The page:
North American Guqin Association

NAGA JULY 8, 2006

Lotus Gardens Yaji Report

On Saturday, July 8, 2006 NAGA embarked on a trip to the Lotus Gardens in Modesto. The main purpose of this and subsequent outings this summer is for our members and invited guests to enjoy the beauty of nature as well as guqin music and the company of friends. In addition the event served as a first get-away trip for the summer season. To find out about future outings go to

Event summary




Event summary

Despite the extremely hot weather and long drive to Modesto, over 40 people attended the event, many of them elite young professionals in the Bay Area. We enjoyed the lake, the willows, the tea house, and, of course, the exquisite lotus ponds very much. An online article in Chinese about the event can be found at:

Please see the photo album at

From 1:30pm to 3:30pm attendees toured the garden, and went to the teahouse for a short rest. The Lotus Gardens was built by the Chinese couple Mr. Zhu Tailong and Mrs. Liu Shuqing. Cultivation of the gardens began when the couple guided local river water into the garden, planted trees, and introduced lotuses into the ponds. Today, willow trees surround the lotus ponds and green lawns. The lotus grows luxuriant in the bright sunlight, its leaves covering the water, its blossoms spreading through the ponds, its ethereal aroma occasionally touching the senses of visitors.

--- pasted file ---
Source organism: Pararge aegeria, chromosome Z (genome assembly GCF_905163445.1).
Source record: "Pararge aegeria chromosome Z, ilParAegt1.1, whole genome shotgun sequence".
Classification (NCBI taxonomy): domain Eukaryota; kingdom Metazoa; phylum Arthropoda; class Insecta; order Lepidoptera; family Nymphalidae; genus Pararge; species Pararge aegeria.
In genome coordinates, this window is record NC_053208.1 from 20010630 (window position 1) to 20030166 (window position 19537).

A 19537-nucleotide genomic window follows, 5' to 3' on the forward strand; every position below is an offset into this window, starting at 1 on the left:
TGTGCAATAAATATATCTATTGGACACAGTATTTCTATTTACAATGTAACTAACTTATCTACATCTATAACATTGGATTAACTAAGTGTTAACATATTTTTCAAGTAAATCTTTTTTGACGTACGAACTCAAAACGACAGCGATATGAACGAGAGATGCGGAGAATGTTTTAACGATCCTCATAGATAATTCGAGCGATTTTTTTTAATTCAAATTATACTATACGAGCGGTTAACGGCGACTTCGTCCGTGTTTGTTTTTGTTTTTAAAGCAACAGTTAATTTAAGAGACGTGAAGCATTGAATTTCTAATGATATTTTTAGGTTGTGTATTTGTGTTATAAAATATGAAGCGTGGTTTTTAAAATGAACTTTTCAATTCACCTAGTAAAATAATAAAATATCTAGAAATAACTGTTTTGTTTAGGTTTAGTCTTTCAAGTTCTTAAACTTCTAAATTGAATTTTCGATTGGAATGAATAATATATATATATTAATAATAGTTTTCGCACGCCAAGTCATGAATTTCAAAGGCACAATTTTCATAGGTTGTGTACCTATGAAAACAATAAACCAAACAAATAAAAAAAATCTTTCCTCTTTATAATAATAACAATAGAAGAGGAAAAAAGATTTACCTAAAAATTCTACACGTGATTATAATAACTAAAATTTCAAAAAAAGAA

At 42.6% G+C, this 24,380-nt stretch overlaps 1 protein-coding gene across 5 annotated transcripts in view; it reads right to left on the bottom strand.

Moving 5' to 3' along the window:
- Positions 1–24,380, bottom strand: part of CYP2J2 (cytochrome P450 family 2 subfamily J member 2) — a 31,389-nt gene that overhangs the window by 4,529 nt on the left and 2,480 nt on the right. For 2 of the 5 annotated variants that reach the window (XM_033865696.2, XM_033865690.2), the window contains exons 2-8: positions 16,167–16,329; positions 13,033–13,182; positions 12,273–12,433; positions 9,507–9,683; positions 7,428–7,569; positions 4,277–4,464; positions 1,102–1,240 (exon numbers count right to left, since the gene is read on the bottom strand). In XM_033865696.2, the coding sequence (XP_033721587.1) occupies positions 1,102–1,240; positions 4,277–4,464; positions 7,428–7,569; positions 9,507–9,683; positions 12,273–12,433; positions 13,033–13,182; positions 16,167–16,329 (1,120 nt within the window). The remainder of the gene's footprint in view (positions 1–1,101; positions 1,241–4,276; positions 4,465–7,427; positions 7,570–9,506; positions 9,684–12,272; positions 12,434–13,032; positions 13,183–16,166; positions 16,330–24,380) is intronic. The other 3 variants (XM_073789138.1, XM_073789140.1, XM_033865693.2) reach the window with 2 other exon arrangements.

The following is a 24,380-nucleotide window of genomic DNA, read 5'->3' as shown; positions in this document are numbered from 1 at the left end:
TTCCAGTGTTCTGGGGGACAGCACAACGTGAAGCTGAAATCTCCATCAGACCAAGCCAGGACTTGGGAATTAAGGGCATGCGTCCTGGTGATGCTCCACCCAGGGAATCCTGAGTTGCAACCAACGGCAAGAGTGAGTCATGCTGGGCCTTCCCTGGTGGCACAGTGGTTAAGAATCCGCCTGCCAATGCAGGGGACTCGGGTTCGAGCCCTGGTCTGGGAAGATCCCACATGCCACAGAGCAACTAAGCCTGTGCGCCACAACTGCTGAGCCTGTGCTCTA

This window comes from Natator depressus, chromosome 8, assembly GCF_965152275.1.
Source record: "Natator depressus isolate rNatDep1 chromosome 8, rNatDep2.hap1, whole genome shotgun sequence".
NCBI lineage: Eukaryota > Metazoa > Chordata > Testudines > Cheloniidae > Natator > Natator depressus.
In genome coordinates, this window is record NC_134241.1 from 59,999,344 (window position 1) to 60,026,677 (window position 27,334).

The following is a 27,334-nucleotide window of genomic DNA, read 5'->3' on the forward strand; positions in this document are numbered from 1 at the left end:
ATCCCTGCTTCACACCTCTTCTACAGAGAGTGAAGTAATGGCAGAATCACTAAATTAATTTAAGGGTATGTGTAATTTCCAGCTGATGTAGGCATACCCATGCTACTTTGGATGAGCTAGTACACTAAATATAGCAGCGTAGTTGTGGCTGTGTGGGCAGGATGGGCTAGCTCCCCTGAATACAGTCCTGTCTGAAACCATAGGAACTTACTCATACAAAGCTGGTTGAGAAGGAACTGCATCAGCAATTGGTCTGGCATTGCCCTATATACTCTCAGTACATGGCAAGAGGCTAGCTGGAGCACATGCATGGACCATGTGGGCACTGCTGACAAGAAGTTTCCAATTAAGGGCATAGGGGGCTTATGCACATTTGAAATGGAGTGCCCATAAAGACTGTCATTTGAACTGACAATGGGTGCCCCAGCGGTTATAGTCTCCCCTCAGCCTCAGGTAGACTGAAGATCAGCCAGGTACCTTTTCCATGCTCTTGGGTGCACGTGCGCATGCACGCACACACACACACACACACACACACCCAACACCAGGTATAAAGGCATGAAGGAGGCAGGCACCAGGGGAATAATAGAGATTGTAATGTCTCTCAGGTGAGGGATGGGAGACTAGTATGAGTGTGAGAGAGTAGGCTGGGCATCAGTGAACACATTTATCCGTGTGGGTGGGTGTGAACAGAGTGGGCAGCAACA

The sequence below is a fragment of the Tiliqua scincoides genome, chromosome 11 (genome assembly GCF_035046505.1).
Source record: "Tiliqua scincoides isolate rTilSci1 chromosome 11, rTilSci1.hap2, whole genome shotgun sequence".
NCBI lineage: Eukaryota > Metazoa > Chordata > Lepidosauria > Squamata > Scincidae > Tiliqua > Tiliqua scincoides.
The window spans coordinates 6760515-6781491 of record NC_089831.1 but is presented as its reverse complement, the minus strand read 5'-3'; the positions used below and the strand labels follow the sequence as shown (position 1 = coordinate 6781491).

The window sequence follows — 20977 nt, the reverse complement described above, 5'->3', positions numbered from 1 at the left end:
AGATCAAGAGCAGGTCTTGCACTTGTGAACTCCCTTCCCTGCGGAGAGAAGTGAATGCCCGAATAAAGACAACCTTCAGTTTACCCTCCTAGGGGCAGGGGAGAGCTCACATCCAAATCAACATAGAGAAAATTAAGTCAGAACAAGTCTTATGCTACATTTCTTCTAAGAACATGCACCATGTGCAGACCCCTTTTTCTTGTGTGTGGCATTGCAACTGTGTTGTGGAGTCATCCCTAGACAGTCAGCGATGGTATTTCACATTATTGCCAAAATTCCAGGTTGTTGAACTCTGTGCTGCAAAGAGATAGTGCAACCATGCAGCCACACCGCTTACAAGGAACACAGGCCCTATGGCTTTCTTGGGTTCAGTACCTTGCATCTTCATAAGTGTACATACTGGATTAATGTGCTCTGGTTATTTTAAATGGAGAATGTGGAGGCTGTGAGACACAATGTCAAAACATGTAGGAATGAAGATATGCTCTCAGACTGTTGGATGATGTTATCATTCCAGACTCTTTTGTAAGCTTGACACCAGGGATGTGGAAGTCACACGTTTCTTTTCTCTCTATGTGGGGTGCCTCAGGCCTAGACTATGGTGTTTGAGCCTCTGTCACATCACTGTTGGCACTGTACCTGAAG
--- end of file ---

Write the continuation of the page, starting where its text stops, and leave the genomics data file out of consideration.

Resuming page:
At 3:30 pm, our yaji began in the Lotus-Adoring Pavilion (爱莲亭) with a short introduction to NAGA by Fred Pohlmann, which Jiang Wenyu translated into Chinese. Next, Wang Fei talked about the purpose of NAGA yaji outings. She said that there are many ancient paintings and poems depicting the guqin being played in natural settings. People would go out-of-doors with friends to play the guqin, write poems, do calligraphy, drink wine, etc. NAGA outings are intended to introduce the kind of ease, peace, and calm found in that ancient Chinese lifestyle into the busy, stressful modern lifestyle found in places like Silicon Valley. We hope that after long working hours, mainly in front of a computer, today's professionals can find more of such enjoyment in their spare time as that experienced at this outing. In ancient China the guqin was used as a tool for self-cultivation by scholars. In modern society, the guqin is a very good tool for giving balance to a modern professional's life. Wang Fei next recited and interpreted the famous poem in praise of the lotus: 爱莲 (Thoughts on the Love of the Lotus Flower) by Zhou Dunyi of the Song Dynasty. Then she talked about the connection between the lotus and the qin. Both are an integral feature of Chinese culture and both have been widely celebrated in Chinese literature and painting. Zhou Dunyi said this about the lotus: ¡°It grows out of the dirty mud yet is clean, cleansed by the pure waters¡­ its fragrance is milder in the distance, its stem is erect, slim and clean¡­ it is to be enjoyed from a distance, not too intimately ¡­ the lotus is like a gentleman.¡± Who can say this is not the character of qin music? This is why NAGA chose the Lotus Gardens for its first outing. Wang Fei then gave an introduction to the guqin in Chinese, citing its history and significance in Chinese culture and telling many stories about the guqin. One example was the story about how Cai Yong (Cai Wenji's father) rescued a piece of burning wood from a farmer after recognizing the wood's excellent potential, thus creating a famous qin with a burnt mark at its tail. All qins made after this mimicked this mark in honor of Cai Yong. She noted that stories about the guqin are so abundant that one could speak for months, even years, on this topic.